The Food vs. Fuel disagreement is intensifying. Ron Bailey - a science writer I greatly admire - backs up his opinion with good data:
Another way to look at it is that it takes 450 pounds of corn to make enough ethanol to fill a 25-gallon gas tank. Four hundred and fifty pounds of corn supplies enough calories to feed a person for one year. The USDA projects that in 2010 the ethanol industry will consume 2.6 billion bushels of corn. A bushel weighs 56 pounds, so a quick calculation yields the result that 2.6 billion bushels of corn could supply enough calories to feed nearly 325 million people for a year. [More of a must-read for corn farmers]
Even the popular ag speaker Dennis Avery is objecting.
Unfortunately, U.S. corn land produces only 50 gallons worth of gasoline per acre per year—against an annual gasoline demand of 135 billion gallons. New U.S. ethanol plants coming on line could take 30 percent of next year’s U.S. corn for auto fuel—an unprecedented diversion of the world’s scarce cropland. Supplying the Bush goal of 35 billion gallons of ethanol per year would currently force farmers to clear more than 200 million acres of Midwest forest to supply even 10 percent of our gasoline demand from corn ethanol. [More]
Too little, too late. It looks like the 35B gal. mandate will sail through Congress, locking our crop plans for the foreseeable future. The apparent benefits (energy independence without scrimping!) are too powerful for the actual numbers.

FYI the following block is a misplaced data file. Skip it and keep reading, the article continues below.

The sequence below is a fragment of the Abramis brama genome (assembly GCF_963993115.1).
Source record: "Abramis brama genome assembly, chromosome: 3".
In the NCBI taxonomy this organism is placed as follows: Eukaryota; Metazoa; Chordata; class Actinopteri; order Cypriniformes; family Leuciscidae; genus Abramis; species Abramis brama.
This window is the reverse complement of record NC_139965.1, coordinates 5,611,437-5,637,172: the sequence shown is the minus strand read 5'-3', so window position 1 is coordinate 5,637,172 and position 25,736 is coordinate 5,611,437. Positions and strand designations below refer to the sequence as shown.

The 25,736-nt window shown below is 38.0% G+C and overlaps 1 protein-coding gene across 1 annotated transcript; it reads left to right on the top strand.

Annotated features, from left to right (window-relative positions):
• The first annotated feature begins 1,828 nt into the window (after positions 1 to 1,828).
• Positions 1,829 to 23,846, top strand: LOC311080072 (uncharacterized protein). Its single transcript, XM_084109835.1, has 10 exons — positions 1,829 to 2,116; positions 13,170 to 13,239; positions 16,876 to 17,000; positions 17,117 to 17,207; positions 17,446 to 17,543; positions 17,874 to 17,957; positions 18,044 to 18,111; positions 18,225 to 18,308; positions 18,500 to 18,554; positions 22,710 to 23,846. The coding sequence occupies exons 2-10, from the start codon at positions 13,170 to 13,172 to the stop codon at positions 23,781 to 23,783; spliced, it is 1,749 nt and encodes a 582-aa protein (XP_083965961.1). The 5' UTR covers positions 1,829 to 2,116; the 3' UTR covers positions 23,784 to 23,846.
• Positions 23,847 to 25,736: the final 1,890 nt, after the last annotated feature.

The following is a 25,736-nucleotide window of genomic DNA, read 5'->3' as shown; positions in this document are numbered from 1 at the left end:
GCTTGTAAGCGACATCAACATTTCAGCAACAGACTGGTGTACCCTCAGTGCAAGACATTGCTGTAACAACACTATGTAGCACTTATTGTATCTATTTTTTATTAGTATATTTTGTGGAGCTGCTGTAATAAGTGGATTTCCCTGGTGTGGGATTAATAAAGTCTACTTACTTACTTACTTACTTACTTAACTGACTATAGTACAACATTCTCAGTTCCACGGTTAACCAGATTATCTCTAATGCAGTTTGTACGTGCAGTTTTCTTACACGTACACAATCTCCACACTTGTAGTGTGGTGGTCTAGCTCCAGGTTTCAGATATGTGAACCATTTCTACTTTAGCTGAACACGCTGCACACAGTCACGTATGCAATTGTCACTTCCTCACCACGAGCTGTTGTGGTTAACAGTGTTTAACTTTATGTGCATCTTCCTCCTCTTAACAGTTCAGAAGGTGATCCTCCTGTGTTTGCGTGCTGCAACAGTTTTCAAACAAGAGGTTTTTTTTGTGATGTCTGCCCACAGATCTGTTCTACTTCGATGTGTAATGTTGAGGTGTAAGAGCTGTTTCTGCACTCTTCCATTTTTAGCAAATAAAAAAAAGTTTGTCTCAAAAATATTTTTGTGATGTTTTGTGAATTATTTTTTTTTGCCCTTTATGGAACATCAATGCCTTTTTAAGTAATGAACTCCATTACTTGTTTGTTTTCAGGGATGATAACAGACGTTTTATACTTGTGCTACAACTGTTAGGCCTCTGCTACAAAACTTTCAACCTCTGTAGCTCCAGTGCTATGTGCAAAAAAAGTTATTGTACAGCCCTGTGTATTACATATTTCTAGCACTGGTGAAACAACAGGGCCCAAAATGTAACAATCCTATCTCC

Meanwhile, just in case we do get desperate enough for Brazilian ethanol, ADM is pursuing a rational strategy.
Archer Daniels Midland, the nation's largest producer of ethanol fuel from corn, is setting its sights on a move into Brazil's sugar cane-based ethanol business, according to a published report.Mandates mess your your mind - not just your economics. I don't think we can predict how this legislated demand will change American agriculture because it is outside the realm of market economics.
The Wall Street Journal says ADM (Charts, Fortune 500) is exploring a variety of strategies to enter Brazil's ethanol market, ranging from building sugar-cane mills and ethanol plants from the ground up to acquiring sugar-cane companies. [More]
I'm getting the feeling this could be a spectacular ride for corn farmers.